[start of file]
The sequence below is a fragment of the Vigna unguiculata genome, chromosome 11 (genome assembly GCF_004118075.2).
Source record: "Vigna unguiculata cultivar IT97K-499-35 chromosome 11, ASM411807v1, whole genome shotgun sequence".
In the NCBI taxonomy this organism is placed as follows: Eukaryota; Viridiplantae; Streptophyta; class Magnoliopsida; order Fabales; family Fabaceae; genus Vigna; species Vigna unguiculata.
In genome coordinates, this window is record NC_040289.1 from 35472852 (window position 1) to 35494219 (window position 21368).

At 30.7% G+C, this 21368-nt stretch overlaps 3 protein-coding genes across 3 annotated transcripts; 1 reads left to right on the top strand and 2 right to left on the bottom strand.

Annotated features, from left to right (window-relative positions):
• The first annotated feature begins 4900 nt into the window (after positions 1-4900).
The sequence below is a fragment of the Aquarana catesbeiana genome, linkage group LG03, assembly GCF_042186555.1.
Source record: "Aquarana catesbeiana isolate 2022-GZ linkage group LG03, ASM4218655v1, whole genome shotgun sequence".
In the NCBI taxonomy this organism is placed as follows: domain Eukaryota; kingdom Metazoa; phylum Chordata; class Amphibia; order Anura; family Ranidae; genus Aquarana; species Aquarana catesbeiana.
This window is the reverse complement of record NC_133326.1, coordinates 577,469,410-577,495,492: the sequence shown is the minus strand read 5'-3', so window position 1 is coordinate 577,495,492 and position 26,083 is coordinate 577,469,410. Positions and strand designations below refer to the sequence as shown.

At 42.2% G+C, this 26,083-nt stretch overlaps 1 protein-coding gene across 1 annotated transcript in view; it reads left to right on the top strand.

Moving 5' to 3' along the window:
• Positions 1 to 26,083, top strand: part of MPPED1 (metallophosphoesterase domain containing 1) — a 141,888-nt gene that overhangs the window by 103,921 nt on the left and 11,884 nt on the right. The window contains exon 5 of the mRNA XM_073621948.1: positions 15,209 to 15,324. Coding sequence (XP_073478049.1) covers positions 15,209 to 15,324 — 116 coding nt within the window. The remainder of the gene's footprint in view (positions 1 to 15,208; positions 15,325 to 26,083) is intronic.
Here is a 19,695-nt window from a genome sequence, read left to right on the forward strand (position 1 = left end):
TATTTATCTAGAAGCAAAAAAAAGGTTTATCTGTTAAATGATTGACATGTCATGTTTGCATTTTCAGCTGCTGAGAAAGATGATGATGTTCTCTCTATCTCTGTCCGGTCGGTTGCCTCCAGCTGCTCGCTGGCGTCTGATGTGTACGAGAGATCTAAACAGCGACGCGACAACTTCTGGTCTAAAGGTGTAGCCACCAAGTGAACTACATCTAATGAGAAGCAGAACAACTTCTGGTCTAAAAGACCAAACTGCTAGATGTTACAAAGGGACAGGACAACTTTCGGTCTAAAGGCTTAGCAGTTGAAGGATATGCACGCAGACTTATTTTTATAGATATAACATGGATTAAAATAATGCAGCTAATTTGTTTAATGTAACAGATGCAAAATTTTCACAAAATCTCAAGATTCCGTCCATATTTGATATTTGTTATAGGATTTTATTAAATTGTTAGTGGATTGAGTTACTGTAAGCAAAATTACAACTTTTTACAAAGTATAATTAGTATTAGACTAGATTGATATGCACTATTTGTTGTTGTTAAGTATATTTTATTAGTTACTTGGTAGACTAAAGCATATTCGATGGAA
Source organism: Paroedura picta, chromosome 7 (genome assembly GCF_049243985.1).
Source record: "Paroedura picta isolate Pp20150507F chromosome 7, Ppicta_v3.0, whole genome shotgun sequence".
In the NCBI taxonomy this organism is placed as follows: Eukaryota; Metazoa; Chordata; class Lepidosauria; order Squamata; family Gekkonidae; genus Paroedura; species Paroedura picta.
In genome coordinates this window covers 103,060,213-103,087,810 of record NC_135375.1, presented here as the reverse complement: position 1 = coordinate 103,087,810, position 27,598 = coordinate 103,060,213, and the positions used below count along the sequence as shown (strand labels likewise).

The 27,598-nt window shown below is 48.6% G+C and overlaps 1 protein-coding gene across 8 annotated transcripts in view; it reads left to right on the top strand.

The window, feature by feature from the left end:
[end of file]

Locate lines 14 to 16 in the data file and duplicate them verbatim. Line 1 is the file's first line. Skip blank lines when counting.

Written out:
• Positions 1 to 26,083, top strand: part of MPPED1 (metallophosphoesterase domain containing 1) — a 141,888-nt gene that overhangs the window by 103,921 nt on the left and 11,884 nt on the right. The window contains exon 5 of the mRNA XM_073621948.1: positions 15,209 to 15,324. Coding sequence (XP_073478049.1) covers positions 15,209 to 15,324 — 116 coding nt within the window. The remainder of the gene's footprint in view (positions 1 to 15,208; positions 15,325 to 26,083) is intronic.
Here is a 19,695-nt window from a genome sequence, read left to right on the forward strand (position 1 = left end):
TATTTATCTAGAAGCAAAAAAAAGGTTTATCTGTTAAATGATTGACATGTCATGTTTGCATTTTCAGCTGCTGAGAAAGATGATGATGTTCTCTCTATCTCTGTCCGGTCGGTTGCCTCCAGCTGCTCGCTGGCGTCTGATGTGTACGAGAGATCTAAACAGCGACGCGACAACTTCTGGTCTAAAGGTGTAGCCACCAAGTGAACTACATCTAATGAGAAGCAGAACAACTTCTGGTCTAAAAGACCAAACTGCTAGATGTTACAAAGGGACAGGACAACTTTCGGTCTAAAGGCTTAGCAGTTGAAGGATATGCACGCAGACTTATTTTTATAGATATAACATGGATTAAAATAATGCAGCTAATTTGTTTAATGTAACAGATGCAAAATTTTCACAAAATCTCAAGATTCCGTCCATATTTGATATTTGTTATAGGATTTTATTAAATTGTTAGTGGATTGAGTTACTGTAAGCAAAATTACAACTTTTTACAAAGTATAATTAGTATTAGACTAGATTGATATGCACTATTTGTTGTTGTTAAGTATATTTTATTAGTTACTTGGTAGACTAAAGCATATTCGATGGAA